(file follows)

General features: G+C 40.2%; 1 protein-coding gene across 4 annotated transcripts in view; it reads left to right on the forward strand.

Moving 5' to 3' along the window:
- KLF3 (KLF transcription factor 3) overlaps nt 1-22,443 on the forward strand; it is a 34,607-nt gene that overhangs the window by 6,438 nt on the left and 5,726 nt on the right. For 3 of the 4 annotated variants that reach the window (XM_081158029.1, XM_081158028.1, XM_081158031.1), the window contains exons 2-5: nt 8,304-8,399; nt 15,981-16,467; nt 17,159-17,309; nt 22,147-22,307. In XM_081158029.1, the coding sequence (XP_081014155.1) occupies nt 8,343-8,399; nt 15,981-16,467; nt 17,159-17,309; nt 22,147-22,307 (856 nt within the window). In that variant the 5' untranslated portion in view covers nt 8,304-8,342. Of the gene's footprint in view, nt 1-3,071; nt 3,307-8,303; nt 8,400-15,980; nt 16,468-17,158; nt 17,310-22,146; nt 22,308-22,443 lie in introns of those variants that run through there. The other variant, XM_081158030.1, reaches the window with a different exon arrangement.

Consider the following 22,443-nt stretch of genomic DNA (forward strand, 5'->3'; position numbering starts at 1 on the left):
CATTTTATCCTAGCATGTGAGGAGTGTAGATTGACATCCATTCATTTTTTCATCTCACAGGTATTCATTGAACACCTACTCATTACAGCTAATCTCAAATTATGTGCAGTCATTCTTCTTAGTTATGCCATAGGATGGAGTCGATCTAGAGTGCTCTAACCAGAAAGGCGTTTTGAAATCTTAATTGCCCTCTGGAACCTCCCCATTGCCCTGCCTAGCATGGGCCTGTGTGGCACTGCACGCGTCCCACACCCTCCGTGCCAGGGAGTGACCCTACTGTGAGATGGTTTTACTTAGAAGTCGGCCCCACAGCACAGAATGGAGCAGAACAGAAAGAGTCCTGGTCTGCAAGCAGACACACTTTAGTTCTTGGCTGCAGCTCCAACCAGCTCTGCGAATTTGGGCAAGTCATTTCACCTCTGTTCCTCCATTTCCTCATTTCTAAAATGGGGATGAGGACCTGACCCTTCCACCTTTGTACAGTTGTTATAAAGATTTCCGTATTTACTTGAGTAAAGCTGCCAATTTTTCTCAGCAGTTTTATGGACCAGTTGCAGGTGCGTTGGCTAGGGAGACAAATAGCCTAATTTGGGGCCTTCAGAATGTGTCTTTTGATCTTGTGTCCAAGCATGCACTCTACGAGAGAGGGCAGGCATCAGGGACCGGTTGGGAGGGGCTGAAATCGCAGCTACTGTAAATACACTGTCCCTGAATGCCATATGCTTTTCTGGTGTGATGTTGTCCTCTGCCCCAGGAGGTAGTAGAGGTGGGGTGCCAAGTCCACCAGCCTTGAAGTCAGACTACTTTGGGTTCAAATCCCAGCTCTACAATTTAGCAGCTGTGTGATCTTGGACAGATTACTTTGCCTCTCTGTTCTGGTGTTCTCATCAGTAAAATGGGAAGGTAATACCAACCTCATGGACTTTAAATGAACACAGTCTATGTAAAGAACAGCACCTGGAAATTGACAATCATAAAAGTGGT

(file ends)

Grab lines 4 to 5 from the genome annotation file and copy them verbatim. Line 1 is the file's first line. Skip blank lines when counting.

Consider the following 22,443-nt stretch of genomic DNA (forward strand, 5'->3'; position numbering starts at 1 on the left):
CATTTTATCCTAGCATGTGAGGAGTGTAGATTGACATCCATTCATTTTTTCATCTCACAGGTATTCATTGAACACCTACTCATTACAGCTAATCTCAAATTATGTGCAGTCATTCTTCTTAGTTATGCCATAGGATGGAGTCGATCTAGAGTGCTCTAACCAGAAAGGCGTTTTGAAATCTTAATTGCCCTCTGGAACCTCCCCATTGCCCTGCCTAGCATGGGCCTGTGTGGCACTGCACGCGTCCCACACCCTCCGTGCCAGGGAGTGACCCTACTGTGAGATGGTTTTACTTAGAAGTCGGCCCCACAGCACAGAATGGAGCAGAACAGAAAGAGTCCTGGTCTGCAAGCAGACACACTTTAGTTCTTGGCTGCAGCTCCAACCAGCTCTGCGAATTTGGGCAAGTCATTTCACCTCTGTTCCTCCATTTCCTCATTTCTAAAATGGGGATGAGGACCTGACCCTTCCACCTTTGTACAGTTGTTATAAAGATTTCCGTATTTACTTGAGTAAAGCTGCCAATTTTTCTCAGCAGTTTTATGGACCAGTTGCAGGTGCGTTGGCTAGGGAGACAAATAGCCTAATTTGGGGCCTTCAGAATGTGTCTTTTGATCTTGTGTCCAAGCATGCACTCTACGAGAGAGGGCAGGCATCAGGGACCGGTTGGGAGGGGCTGAAATCGCAGCTACTGTAAATACACTGTCCCTGAATGCCATATGCTTTTCTGGTGTGATGTTGTCCTCTGCCCCAGGAGGTAGTAGAGGTGGGGTGCCAAGTCCACCAGCCTTGAAGTCAGACTACTTTGGGTTCAAATCCCAGCTCTACAATTTAGCAGCTGTGTGATCTTGGACAGATTACTTTGCCTCTCTGTTCTGGTGTTCTCATCAGTAAAATGGGAAGGTAATACCAACCTCATGGACTTTAAATGAACACAGTCTATGTAAAGAACAGCACCTGGAAATTGACAATCATAAAAGTGGT